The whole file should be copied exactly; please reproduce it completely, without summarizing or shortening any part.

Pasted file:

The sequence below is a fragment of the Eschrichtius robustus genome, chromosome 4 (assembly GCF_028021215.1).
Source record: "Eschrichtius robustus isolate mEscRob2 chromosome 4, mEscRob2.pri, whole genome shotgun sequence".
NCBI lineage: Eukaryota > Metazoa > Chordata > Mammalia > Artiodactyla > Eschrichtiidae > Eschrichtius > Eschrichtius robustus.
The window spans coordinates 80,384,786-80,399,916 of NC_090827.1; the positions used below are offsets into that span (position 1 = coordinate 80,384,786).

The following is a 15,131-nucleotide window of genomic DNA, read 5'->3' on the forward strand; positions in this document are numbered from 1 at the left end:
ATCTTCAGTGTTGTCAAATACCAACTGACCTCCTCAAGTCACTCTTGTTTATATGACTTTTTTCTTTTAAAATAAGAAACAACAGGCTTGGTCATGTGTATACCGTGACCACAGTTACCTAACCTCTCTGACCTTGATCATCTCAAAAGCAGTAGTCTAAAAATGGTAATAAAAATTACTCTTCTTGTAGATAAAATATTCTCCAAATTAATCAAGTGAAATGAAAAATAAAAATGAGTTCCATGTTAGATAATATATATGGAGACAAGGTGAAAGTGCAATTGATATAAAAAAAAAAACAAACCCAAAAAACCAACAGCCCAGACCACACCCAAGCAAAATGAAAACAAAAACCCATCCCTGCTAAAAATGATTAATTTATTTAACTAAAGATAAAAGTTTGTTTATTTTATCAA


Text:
The sequence below is a fragment of the Eschrichtius robustus genome, chromosome 4 (assembly GCF_028021215.1).
Source record: "Eschrichtius robustus isolate mEscRob2 chromosome 4, mEscRob2.pri, whole genome shotgun sequence".
NCBI lineage: Eukaryota > Metazoa > Chordata > Mammalia > Artiodactyla > Eschrichtiidae > Eschrichtius > Eschrichtius robustus.
The window spans coordinates 80,384,786-80,399,916 of NC_090827.1; the positions used below are offsets into that span (position 1 = coordinate 80,384,786).

The following is a 15,131-nucleotide window of genomic DNA, read 5'->3' on the forward strand; positions in this document are numbered from 1 at the left end:
ATCTTCAGTGTTGTCAAATACCAACTGACCTCCTCAAGTCACTCTTGTTTATATGACTTTTTTCTTTTAAAATAAGAAACAACAGGCTTGGTCATGTGTATACCGTGACCACAGTTACCTAACCTCTCTGACCTTGATCATCTCAAAAGCAGTAGTCTAAAAATGGTAATAAAAATTACTCTTCTTGTAGATAAAATATTCTCCAAATTAATCAAGTGAAATGAAAAATAAAAATGAGTTCCATGTTAGATAATATATATGGAGACAAGGTGAAAGTGCAATTGATATAAAAAAAAAAACAAACCCAAAAAACCAACAGCCCAGACCACACCCAAGCAAAATGAAAACAAAAACCCATCCCTGCTAAAAATGATTAATTTATTTAACTAAAGATAAAAGTTTGTTTATTTTATCAA